Proving that the line integral of a vector field $\vec F$ along a curve of length $c$ to which it is always tangent is $||\vec F|| * c$

For a vector field $$\vec F$$ and a curve $$C$$ with length $$c$$, if $$\vec F$$ is tangent to $$C$$ at every point, then the line integral of $$\vec F$$ along $$C$$ is:

$$\int_C \vec F \cdot d\vec r = \int_C ( ||\vec F|| *||d\vec r||)= ||\vec F|| *\int_C||d\vec r|| =||\vec F|| *c$$

I use $$\cdot$$ to mean the dot product and $$*$$ to mean multiplication.

I get to $$||\vec F|| * ||d\vec r||$$ because $$\vec F$$ is always tangent to $$C$$, which means $$\cos\theta$$ in the dot product formula is $$1$$. I then take $$||\vec F||$$ out of the integral, since it's a scalar.

The next step is the dubious one: I have an integral $$\int_C||d\vec r||$$. Is this technically a valid integral? I don't know if I'm allowed to play around with the differential in the integral like that.

Furthermore, would it even be correct to say that $$\int_C||d\vec r|| =$$ (length of the curve $$C$$) ?

Any help is greatly appreciated!

• The answer given below says everything that's needed, and just to emphasise another mistake: $\vec{F}$ being tangent to the curve doesn't mean $\cos$ of the angle is $1$. It could be $-1$ (the vectors could be parallel, but pointing in opposite directions). Dec 8 '19 at 14:20
• @peek-a-boo Indeed, forgot about that, thank you! Dec 9 '19 at 14:04

$$||\vec{F}||$$ need not be constant, so it is invalid to move it out of the integral. Consider $$\vec{F}(r,\theta, \phi) = (r,\theta, \phi)$$ with a path that starts at a point and proceeds radially outward, so that $$\vec{F}$$ is tangent to every point on the path. Here, $$||\vec{F}(r,\theta, \phi)|| = r$$, which is not a constant and so does not migrate out of the integral with respect to $$r$$. (Also, since $$||\vec{F}||$$ is not constant, which of its many values are you writing in front of the integral?)
Also, you should be careful with $$|\mathrm{d}\vec{r}|$$. If the path $$C$$ starts at a point, proceeds radially outwards, stops, then proceeds radially inward back to its starting point, $$\int F \cdot \mathrm{d}\vec{r} = 0$$, but $$\int \vec{F} \cdot |\mathrm{d}\vec{r}| = 0$$ is twice the integral along the part of the path that is just radially outward.
• That all makes sense, thank you for the help! So I guess the only way what I wrote makes sense is if $\vec F$ is a constant vector field (or would it sitll not make sense?) Also, so $\int \vec F \cdot |d\vec r|$ is a valid integral (that's equal to the distance traveled)? Isn't it a breach of notation to wrap the differential of an integral in magnitude bars like that? Dec 9 '19 at 14:03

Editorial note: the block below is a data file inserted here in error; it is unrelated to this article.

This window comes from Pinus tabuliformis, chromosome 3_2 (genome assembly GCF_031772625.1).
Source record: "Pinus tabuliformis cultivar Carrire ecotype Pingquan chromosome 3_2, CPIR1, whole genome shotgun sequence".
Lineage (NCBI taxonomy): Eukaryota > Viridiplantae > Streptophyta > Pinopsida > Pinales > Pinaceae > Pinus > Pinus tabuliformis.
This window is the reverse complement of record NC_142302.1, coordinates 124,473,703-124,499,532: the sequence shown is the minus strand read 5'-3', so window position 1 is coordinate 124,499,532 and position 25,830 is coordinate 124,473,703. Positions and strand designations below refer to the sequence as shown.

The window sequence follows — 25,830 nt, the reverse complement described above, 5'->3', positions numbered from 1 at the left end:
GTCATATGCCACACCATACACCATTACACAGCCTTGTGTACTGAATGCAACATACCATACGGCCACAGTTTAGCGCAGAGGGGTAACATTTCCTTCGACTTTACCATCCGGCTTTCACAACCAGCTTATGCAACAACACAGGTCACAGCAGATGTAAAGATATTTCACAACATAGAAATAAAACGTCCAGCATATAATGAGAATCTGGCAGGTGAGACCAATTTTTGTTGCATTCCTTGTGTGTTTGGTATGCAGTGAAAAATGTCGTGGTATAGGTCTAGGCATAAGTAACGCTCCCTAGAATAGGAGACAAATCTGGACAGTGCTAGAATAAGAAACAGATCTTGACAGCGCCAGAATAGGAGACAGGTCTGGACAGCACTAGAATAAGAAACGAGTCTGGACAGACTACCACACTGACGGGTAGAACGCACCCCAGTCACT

• Recall that $\mathrm{d}\vec{r}$ is the placeholder for the $\Delta r$ in the Riemann sum underlying the integral. One can also take $|\Delta r|$, where the magnitude of the change in $r$ is what one wants (for whatever quantity one is calculating, for instance while rectifying a curve). It is probably not what you want in a dot product since $|\mathrm{d}r|$ is a scalar and, depending on your definitions, either the dot product of a vector and a scalar is undefined or is zero. Dec 9 '19 at 23:42
• Hm okay, I'll keep that in mind. Last question (sorry to keep bothering): I'm now not sure as to when I can move $||\vec F||$ out of the integral. If $||\vec F||$ is not constant, is it always invalid to move it out of $\int_C ||\vec F|| \cdot ||d\vec r||$? Or can you still move $||\vec F|| out in some cases, even if it's not constant? If so, which cases would those be? Dec 10 '19 at 16:32 • Generally, never. Use explicit notation: $$\int_C ||\vec{F}(r)|| \cdot ||\mathrm{d}\vec{r}|| = ||\vec{F}(\text{what goes here?})|| \int_C ||\mathrm{d}\vec{r}|| \text{.}$$ When you suppress the arguments, it is easier to wrongly believe that a varying function is a constant, but this is a very confused thing to do. Dec 10 '19 at 16:42 • Got it! Seeing it explicitly like that helps a lot. I was always thinking of$\vec F(x,y)$, but I realize now that$d\vec r$is just$dxdy$, and of course you can't move$\vec F(x,y)$out of$\int \vec F(x,y) dxdy\$. Thanks again for all the help! Dec 10 '19 at 16:44